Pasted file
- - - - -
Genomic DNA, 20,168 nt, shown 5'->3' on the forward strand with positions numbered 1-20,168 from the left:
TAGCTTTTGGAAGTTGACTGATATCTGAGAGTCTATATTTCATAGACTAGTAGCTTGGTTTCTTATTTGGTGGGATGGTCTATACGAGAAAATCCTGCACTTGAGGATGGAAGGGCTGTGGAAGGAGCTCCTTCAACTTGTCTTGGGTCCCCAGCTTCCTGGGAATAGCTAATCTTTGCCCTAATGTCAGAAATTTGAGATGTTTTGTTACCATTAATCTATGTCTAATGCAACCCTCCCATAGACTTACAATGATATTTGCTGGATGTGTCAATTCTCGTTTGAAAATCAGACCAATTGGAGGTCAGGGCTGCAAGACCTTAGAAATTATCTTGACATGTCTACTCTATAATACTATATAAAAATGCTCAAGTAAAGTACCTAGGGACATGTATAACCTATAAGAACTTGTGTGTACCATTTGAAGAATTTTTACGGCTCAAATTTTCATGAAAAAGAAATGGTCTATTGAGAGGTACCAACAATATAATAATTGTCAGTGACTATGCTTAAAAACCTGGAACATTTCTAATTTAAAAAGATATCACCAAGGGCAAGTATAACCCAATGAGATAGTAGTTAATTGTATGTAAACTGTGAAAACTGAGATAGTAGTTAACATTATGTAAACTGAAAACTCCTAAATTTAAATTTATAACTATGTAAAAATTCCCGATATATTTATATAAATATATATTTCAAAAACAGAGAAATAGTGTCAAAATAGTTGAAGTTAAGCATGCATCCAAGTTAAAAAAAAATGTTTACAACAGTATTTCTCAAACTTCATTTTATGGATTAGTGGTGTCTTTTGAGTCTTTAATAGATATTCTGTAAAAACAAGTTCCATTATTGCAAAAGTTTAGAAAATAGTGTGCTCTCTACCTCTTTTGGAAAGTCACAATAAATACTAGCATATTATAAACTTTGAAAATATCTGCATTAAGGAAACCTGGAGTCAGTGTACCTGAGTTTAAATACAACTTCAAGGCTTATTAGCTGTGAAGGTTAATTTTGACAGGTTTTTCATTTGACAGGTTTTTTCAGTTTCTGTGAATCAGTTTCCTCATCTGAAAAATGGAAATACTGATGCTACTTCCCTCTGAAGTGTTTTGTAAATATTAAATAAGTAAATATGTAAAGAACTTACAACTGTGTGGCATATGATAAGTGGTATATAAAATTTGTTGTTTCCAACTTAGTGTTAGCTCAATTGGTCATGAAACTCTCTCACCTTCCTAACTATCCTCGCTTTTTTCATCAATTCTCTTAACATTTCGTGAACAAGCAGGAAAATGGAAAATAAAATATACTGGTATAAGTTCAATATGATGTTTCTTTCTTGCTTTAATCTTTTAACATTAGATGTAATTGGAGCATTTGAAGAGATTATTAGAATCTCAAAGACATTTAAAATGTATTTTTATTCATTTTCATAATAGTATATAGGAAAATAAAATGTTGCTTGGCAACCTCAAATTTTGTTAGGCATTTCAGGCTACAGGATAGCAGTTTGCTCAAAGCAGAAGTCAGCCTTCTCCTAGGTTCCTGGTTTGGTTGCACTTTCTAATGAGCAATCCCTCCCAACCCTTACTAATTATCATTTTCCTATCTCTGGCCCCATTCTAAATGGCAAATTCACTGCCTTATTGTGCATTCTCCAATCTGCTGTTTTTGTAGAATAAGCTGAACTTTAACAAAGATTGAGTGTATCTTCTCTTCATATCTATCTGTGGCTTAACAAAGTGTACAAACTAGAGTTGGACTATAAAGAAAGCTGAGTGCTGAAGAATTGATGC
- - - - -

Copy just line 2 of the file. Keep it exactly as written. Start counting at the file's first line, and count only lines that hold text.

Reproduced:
TAGCTTTTGGAAGTTGACTGATATCTGAGAGTCTATATTTCATAGACTAGTAGCTTGGTTTCTTATTTGGTGGGATGGTCTATACGAGAAAATCCTGCACTTGAGGATGGAAGGGCTGTGGAAGGAGCTCCTTCAACTTGTCTTGGGTCCCCAGCTTCCTGGGAATAGCTAATCTTTGCCCTAATGTCAGAAATTTGAGATGTTTTGTTACCATTAATCTATGTCTAATGCAACCCTCCCATAGACTTACAATGATATTTGCTGGATGTGTCAATTCTCGTTTGAAAATCAGACCAATTGGAGGTCAGGGCTGCAAGACCTTAGAAATTATCTTGACATGTCTACTCTATAATACTATATAAAAATGCTCAAGTAAAGTACCTAGGGACATGTATAACCTATAAGAACTTGTGTGTACCATTTGAAGAATTTTTACGGCTCAAATTTTCATGAAAAAGAAATGGTCTATTGAGAGGTACCAACAATATAATAATTGTCAGTGACTATGCTTAAAAACCTGGAACATTTCTAATTTAAAAAGATATCACCAAGGGCAAGTATAACCCAATGAGATAGTAGTTAATTGTATGTAAACTGTGAAAACTGAGATAGTAGTTAACATTATGTAAACTGAAAACTCCTAAATTTAAATTTATAACTATGTAAAAATTCCCGATATATTTATATAAATATATATTTCAAAAACAGAGAAATAGTGTCAAAATAGTTGAAGTTAAGCATGCATCCAAGTTAAAAAAAAATGTTTACAACAGTATTTCTCAAACTTCATTTTATGGATTAGTGGTGTCTTTTGAGTCTTTAATAGATATTCTGTAAAAACAAGTTCCATTATTGCAAAAGTTTAGAAAATAGTGTGCTCTCTACCTCTTTTGGAAAGTCACAATAAATACTAGCATATTATAAACTTTGAAAATATCTGCATTAAGGAAACCTGGAGTCAGTGTACCTGAGTTTAAATACAACTTCAAGGCTTATTAGCTGTGAAGGTTAATTTTGACAGGTTTTTCATTTGACAGGTTTTTTCAGTTTCTGTGAATCAGTTTCCTCATCTGAAAAATGGAAATACTGATGCTACTTCCCTCTGAAGTGTTTTGTAAATATTAAATAAGTAAATATGTAAAGAACTTACAACTGTGTGGCATATGATAAGTGGTATATAAAATTTGTTGTTTCCAACTTAGTGTTAGCTCAATTGGTCATGAAACTCTCTCACCTTCCTAACTATCCTCGCTTTTTTCATCAATTCTCTTAACATTTCGTGAACAAGCAGGAAAATGGAAAATAAAATATACTGGTATAAGTTCAATATGATGTTTCTTTCTTGCTTTAATCTTTTAACATTAGATGTAATTGGAGCATTTGAAGAGATTATTAGAATCTCAAAGACATTTAAAATGTATTTTTATTCATTTTCATAATAGTATATAGGAAAATAAAATGTTGCTTGGCAACCTCAAATTTTGTTAGGCATTTCAGGCTACAGGATAGCAGTTTGCTCAAAGCAGAAGTCAGCCTTCTCCTAGGTTCCTGGTTTGGTTGCACTTTCTAATGAGCAATCCCTCCCAACCCTTACTAATTATCATTTTCCTATCTCTGGCCCCATTCTAAATGGCAAATTCACTGCCTTATTGTGCATTCTCCAATCTGCTGTTTTTGTAGAATAAGCTGAACTTTAACAAAGATTGAGTGTATCTTCTCTTCATATCTATCTGTGGCTTAACAAAGTGTACAAACTAGAGTTGGACTATAAAGAAAGCTGAGTGCTGAAGAATTGATGC